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Summit Medical Group of Oak Ridge

Trouble Sleeping? By Dr. Aaron Jones

Trouble sleeping is a complaint I hear at least weekly and usually daily in my practice. It affects the young, the old, male and female. According to the CDC in a 2009 survey about sleep more than 1 in 3 adults reported unintentionally falling asleep during the day at least once in the preceding month, and 1 in 20 reported nodding off or falling asleep while driving at least once in the preceding month. The National Department of Transportation estimates drowsy driving to be responsible for 1,550 fatalities and 40,000 nonfatal injuries annually in the United States.

Many people just want a “pill to fix it” but I find myself telling patient after patient that it is not that easy. While sleep is a very complex issue, I want to give you a brief step by step approach that I use with my patients. The first issue I address is expectations. Many people want to do something to allow them 8-9 hours of uninterrupted sleep every single night. They want to wake up feeling peppy and ready for the day. Honestly, I do too! But this is less likely to happen the older we get. There is no pill that we can take that will give us a good night’s sleep every single night. But there are other things we can do besides medicines that have been proven to improve the chances of a good night’s sleep.

We all learn to take care of our teeth by brushing, and to do basic hygiene (routine healthy things) to stay healthy. In the same way I always address “sleep hygiene” with every patient reporting poor sleep.

  • No naps- daytime naps put us in a cycle of sleepless nights and daytime naps.
  • No caffeine after lunch- there is some evidence that as we age we do not get rid of caffeine in our bodies as quickly. We can also become more sensitive to the effects of caffeine as we age, which could be keeping you up at night if you have an evening soda or coffee.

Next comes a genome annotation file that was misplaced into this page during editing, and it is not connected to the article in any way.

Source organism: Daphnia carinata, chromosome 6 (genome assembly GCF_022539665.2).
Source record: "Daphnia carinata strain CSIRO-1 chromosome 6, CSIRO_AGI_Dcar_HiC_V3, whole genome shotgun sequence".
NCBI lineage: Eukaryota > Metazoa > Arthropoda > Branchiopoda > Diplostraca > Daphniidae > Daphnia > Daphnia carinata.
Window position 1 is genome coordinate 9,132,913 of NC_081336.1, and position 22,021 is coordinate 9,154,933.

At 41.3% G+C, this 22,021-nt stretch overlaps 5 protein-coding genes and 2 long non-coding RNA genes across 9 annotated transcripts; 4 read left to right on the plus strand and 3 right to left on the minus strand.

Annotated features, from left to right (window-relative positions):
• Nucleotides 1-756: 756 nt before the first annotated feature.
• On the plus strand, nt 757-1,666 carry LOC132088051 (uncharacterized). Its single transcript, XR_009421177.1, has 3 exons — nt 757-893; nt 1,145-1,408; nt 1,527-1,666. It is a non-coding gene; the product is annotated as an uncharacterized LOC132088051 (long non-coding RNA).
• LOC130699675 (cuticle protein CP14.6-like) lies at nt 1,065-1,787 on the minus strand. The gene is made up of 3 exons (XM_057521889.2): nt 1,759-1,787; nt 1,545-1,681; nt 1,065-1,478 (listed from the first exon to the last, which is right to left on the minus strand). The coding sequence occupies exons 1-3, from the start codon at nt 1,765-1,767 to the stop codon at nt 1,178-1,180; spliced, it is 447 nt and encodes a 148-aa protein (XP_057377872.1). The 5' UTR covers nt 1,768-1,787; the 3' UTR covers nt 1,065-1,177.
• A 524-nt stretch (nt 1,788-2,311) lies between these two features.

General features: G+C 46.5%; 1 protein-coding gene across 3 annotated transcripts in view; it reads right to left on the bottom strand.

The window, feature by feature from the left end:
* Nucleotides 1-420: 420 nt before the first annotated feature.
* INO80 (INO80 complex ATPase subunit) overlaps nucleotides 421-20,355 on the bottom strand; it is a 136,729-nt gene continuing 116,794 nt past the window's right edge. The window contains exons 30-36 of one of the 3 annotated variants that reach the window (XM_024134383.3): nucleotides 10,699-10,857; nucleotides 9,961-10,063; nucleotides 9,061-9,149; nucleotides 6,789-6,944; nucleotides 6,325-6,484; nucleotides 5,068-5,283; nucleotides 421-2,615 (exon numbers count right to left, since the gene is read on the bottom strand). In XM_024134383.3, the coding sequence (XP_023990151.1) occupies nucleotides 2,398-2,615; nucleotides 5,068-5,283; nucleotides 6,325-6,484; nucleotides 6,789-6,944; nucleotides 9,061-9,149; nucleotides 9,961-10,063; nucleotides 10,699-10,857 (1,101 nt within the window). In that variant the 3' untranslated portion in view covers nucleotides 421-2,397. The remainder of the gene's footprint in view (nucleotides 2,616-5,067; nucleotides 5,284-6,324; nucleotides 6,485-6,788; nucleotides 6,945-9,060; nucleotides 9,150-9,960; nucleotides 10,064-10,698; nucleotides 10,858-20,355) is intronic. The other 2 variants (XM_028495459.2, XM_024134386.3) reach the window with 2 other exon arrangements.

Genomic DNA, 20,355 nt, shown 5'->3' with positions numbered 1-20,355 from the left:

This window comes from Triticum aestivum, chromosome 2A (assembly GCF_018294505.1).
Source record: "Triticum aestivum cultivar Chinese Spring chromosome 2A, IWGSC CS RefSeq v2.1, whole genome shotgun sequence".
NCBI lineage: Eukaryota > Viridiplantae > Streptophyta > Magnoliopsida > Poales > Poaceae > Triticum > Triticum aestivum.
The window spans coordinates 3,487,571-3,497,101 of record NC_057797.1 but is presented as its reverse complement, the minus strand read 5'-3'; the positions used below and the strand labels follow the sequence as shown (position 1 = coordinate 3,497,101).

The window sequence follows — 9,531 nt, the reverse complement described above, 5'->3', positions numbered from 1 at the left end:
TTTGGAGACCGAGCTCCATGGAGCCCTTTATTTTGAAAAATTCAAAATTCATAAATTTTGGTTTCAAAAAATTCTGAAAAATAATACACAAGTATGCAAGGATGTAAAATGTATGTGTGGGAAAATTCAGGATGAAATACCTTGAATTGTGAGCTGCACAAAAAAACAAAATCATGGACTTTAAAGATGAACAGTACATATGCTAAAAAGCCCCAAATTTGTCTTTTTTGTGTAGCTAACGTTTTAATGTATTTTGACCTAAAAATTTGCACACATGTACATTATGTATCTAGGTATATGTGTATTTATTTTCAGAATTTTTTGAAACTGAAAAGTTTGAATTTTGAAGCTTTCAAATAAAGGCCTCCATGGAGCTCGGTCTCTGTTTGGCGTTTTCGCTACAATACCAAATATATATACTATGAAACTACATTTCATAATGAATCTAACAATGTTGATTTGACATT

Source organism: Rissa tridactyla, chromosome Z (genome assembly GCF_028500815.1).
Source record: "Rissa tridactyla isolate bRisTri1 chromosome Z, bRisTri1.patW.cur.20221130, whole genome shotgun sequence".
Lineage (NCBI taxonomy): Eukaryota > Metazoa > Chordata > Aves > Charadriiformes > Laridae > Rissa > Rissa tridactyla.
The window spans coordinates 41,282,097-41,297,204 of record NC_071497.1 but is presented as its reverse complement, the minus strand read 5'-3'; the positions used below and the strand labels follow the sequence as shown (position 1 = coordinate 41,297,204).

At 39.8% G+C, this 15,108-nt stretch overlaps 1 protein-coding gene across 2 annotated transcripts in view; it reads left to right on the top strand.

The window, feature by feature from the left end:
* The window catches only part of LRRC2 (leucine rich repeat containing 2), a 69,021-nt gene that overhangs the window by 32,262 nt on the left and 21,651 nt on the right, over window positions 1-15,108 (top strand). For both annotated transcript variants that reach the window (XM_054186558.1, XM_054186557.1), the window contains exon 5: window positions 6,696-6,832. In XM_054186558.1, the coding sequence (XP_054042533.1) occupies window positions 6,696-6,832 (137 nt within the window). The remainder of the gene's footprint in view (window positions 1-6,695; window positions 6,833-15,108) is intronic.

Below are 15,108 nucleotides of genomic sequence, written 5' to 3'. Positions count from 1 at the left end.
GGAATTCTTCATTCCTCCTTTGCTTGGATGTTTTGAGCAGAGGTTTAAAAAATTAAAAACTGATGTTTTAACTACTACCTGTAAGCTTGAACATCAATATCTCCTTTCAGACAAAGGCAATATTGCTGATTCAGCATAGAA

• Only use your bed for sleep and sex- no TV, no reading. Train your mind that the bed = sleep
  • Go to bed and wake up at the same time every day- we are creatures of habit and regular sleeping patterns train our bodies to release melatonin (which aids in sleep) at a regular time nightly.
  • No large meals before bed- try to limit your meals to 3-4 hours before bed to limit reflux and allow your body to do the work of digestion before you lie down.
  • No “night caps” or bedtime alcoholic drinks- while this helps some people go to sleep, it puts you in a shallow sleep and most people wake up 1-2 hours later unable to go back to sleep.
  • Avoid stimulants- like nicotine, phentermine, or most ADHD medications.

Another tip is to keep a pen and paper close by your bed. A number of sleepless nights are caused by anxiety and racing thoughts. Often writing things down can help us put our mind at ease.

If you are not already doing these things, this is a good place to start. Then next step in my stepwise approach is over-the-counter melatonin. Studies show 3mg 1 hour before bed is a good dose to start with and you can usually increase up to 10mg if needed. But of course, check with your doctor first before using any over-the-counter herbs, supplements, or medicines! In most people melatonin is a safe supplement to take long term for help with sleeping.

My next step is an occasional Benadryl (diphenhydramine) 25mg. This is the common sleep aid in Unisom as well as other over-the-counter sleep aids. Again check with your doctor before trying any over-the-counter medicines.

If these things do not help, it is usually time to see your doctor. We can evaluate you for other common issues such as sleep apnea, overactive bladder, depression or a number of other health issues that can cause trouble sleeping.

Here at Summit Medical Group of Oak Ridge “We care about your care”! Call today as we are accepting new patients daily.